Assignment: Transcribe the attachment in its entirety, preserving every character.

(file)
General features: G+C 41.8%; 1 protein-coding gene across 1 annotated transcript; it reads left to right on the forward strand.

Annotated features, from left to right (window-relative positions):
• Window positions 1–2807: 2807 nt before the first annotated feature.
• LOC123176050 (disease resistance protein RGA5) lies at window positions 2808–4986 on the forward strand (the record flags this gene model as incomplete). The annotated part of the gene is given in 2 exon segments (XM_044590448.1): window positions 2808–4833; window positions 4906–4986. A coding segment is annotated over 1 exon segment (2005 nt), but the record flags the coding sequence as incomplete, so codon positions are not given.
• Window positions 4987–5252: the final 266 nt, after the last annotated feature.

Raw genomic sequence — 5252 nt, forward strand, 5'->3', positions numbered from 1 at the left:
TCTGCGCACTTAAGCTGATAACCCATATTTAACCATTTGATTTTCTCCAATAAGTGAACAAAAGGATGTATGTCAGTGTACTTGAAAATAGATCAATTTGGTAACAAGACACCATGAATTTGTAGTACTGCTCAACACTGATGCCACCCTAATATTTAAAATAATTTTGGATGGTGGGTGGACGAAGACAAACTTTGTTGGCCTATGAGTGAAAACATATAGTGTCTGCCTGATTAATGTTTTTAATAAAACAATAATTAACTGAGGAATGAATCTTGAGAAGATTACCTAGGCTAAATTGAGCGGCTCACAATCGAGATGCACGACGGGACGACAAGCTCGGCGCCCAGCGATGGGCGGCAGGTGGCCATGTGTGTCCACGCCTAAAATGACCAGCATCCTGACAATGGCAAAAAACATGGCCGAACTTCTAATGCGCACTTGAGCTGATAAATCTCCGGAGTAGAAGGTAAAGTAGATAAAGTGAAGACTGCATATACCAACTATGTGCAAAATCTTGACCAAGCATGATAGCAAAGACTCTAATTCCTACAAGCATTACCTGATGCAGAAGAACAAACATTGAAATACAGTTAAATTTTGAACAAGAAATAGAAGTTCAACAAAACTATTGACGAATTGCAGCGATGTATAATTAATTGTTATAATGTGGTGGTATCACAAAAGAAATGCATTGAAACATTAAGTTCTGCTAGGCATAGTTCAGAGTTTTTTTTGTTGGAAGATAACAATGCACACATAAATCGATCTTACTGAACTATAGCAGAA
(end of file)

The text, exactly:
General features: G+C 41.8%; 1 protein-coding gene across 1 annotated transcript; it reads left to right on the forward strand.

Annotated features, from left to right (window-relative positions):
• Window positions 1–2807: 2807 nt before the first annotated feature.
• LOC123176050 (disease resistance protein RGA5) lies at window positions 2808–4986 on the forward strand (the record flags this gene model as incomplete). The annotated part of the gene is given in 2 exon segments (XM_044590448.1): window positions 2808–4833; window positions 4906–4986. A coding segment is annotated over 1 exon segment (2005 nt), but the record flags the coding sequence as incomplete, so codon positions are not given.
• Window positions 4987–5252: the final 266 nt, after the last annotated feature.

Raw genomic sequence — 5252 nt, forward strand, 5'->3', positions numbered from 1 at the left:
TCTGCGCACTTAAGCTGATAACCCATATTTAACCATTTGATTTTCTCCAATAAGTGAACAAAAGGATGTATGTCAGTGTACTTGAAAATAGATCAATTTGGTAACAAGACACCATGAATTTGTAGTACTGCTCAACACTGATGCCACCCTAATATTTAAAATAATTTTGGATGGTGGGTGGACGAAGACAAACTTTGTTGGCCTATGAGTGAAAACATATAGTGTCTGCCTGATTAATGTTTTTAATAAAACAATAATTAACTGAGGAATGAATCTTGAGAAGATTACCTAGGCTAAATTGAGCGGCTCACAATCGAGATGCACGACGGGACGACAAGCTCGGCGCCCAGCGATGGGCGGCAGGTGGCCATGTGTGTCCACGCCTAAAATGACCAGCATCCTGACAATGGCAAAAAACATGGCCGAACTTCTAATGCGCACTTGAGCTGATAAATCTCCGGAGTAGAAGGTAAAGTAGATAAAGTGAAGACTGCATATACCAACTATGTGCAAAATCTTGACCAAGCATGATAGCAAAGACTCTAATTCCTACAAGCATTACCTGATGCAGAAGAACAAACATTGAAATACAGTTAAATTTTGAACAAGAAATAGAAGTTCAACAAAACTATTGACGAATTGCAGCGATGTATAATTAATTGTTATAATGTGGTGGTATCACAAAAGAAATGCATTGAAACATTAAGTTCTGCTAGGCATAGTTCAGAGTTTTTTTTGTTGGAAGATAACAATGCACACATAAATCGATCTTACTGAACTATAGCAGAA